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  • rchddap1
    • #2
    • 17th Aug 05, 2:31 PM
    • #2
    • 17th Aug 05, 2:31 PM
    My Dad has a thing for making sloe gin...no-one else gets a look in.
    Baby Year 1: Oh dear...on the move

    Lily contracted Strep B Meningitis Dec 2006 Now seemingly a normal little monster.
    Love to my two angels that I will never forget.
  • ancasta
    • #3
    • 17th Aug 05, 2:32 PM
    • #3
    • 17th Aug 05, 2:32 PM
    My gran used to make a sauce out of them, very similar to cranberry sauce to serve with meat
    • se999
    • By se999 17th Aug 05, 2:34 PM
    • 2,404 Posts
    • 13,463 Thanks
    se999
    • #4
    • 17th Aug 05, 2:34 PM
    • #4
    • 17th Aug 05, 2:34 PM
    Well if you prefer vodka, Sloe Schnapps
    http://www.danish-schnapps-recipes.com/sloe.html
  • Turning_into_scrooge
    • #5
    • 17th Aug 05, 2:38 PM
    • #5
    • 17th Aug 05, 2:38 PM
    You can mke relly good wine with them, used to do it years ago. How about sloe jam, a bit like damson but slightly different
    • culpepper
    • By culpepper 17th Aug 05, 4:19 PM
    • 3,972 Posts
    • 7,504 Thanks
    culpepper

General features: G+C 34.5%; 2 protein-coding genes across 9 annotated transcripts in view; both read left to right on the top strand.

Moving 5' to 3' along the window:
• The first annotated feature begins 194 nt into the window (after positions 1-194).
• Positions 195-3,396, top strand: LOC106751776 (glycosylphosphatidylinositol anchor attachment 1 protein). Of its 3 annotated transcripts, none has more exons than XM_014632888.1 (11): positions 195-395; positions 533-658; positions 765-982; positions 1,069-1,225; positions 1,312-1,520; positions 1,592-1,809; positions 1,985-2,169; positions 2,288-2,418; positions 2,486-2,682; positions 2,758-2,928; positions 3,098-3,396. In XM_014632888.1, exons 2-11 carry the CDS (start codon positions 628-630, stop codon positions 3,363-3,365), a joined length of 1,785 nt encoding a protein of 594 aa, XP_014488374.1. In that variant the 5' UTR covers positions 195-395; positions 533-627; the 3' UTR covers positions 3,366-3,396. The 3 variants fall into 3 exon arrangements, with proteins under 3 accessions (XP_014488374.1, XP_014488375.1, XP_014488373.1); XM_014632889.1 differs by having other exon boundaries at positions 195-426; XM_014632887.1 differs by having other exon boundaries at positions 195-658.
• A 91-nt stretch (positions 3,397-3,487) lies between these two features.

• #6
    • 17th Aug 05, 4:19 PM
    • #6
    • 17th Aug 05, 4:19 PM
    yes I was going to say Sloe jam.Years ago,I found some and made loads of Jam with them.It was really nice.They are very sour which usually makes for very tasty jam.
  • krishna
    • #7
    • 21st Aug 05, 9:54 PM
    • #7
    • 21st Aug 05, 9:54 PM
    Recipes from "Farmhouse Fare"

    Not used the following recipes, but most of the recipes are good (though they may assume you have done similar things before).

    Sloe and Apple Jelly
    Stew equal quantites of ripe sloes and green apples (skins and cores included) until soft, barely covering the fruit in the stew-pan with water. Strain through a jelly-bag. To each pint of juice add 1lb of sugar. Bring to the boil and boil until a little sets when tested. This jelly has a piquant flavour quite its own and is delicious with mutton, hare or rabbit

    Sloe and apple cheese
    Make exactly as previous recipe, but put fruit through a sieve when cooked instead of through a jelly-bag. Add 14 oz of sugar to each pint of pulp.

    Sloe Jelly